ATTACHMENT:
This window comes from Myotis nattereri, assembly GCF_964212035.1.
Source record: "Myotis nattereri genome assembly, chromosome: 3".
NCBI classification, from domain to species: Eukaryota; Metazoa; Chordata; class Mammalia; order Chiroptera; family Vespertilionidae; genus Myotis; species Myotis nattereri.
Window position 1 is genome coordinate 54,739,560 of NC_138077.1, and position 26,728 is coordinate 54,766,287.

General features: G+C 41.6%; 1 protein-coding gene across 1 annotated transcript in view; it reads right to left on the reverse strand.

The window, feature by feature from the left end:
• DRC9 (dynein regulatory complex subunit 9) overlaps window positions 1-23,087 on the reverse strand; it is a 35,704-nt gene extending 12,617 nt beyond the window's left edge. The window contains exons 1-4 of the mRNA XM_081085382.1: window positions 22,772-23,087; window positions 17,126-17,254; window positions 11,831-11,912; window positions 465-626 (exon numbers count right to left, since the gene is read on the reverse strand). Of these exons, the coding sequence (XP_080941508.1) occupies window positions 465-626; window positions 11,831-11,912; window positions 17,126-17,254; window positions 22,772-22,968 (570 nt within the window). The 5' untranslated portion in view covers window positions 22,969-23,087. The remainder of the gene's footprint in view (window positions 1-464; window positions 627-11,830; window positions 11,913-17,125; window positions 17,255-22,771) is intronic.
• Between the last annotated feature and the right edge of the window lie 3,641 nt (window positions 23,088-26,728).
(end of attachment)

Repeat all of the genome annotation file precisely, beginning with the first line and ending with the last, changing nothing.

This window comes from Myotis nattereri, assembly GCF_964212035.1.
Source record: "Myotis nattereri genome assembly, chromosome: 3".
NCBI classification, from domain to species: Eukaryota; Metazoa; Chordata; class Mammalia; order Chiroptera; family Vespertilionidae; genus Myotis; species Myotis nattereri.
Window position 1 is genome coordinate 54,739,560 of NC_138077.1, and position 26,728 is coordinate 54,766,287.

General features: G+C 41.6%; 1 protein-coding gene across 1 annotated transcript in view; it reads right to left on the reverse strand.

The window, feature by feature from the left end:
• DRC9 (dynein regulatory complex subunit 9) overlaps window positions 1-23,087 on the reverse strand; it is a 35,704-nt gene extending 12,617 nt beyond the window's left edge. The window contains exons 1-4 of the mRNA XM_081085382.1: window positions 22,772-23,087; window positions 17,126-17,254; window positions 11,831-11,912; window positions 465-626 (exon numbers count right to left, since the gene is read on the reverse strand). Of these exons, the coding sequence (XP_080941508.1) occupies window positions 465-626; window positions 11,831-11,912; window positions 17,126-17,254; window positions 22,772-22,968 (570 nt within the window). The 5' untranslated portion in view covers window positions 22,969-23,087. The remainder of the gene's footprint in view (window positions 1-464; window positions 627-11,830; window positions 11,913-17,125; window positions 17,255-22,771) is intronic.
• Between the last annotated feature and the right edge of the window lie 3,641 nt (window positions 23,088-26,728).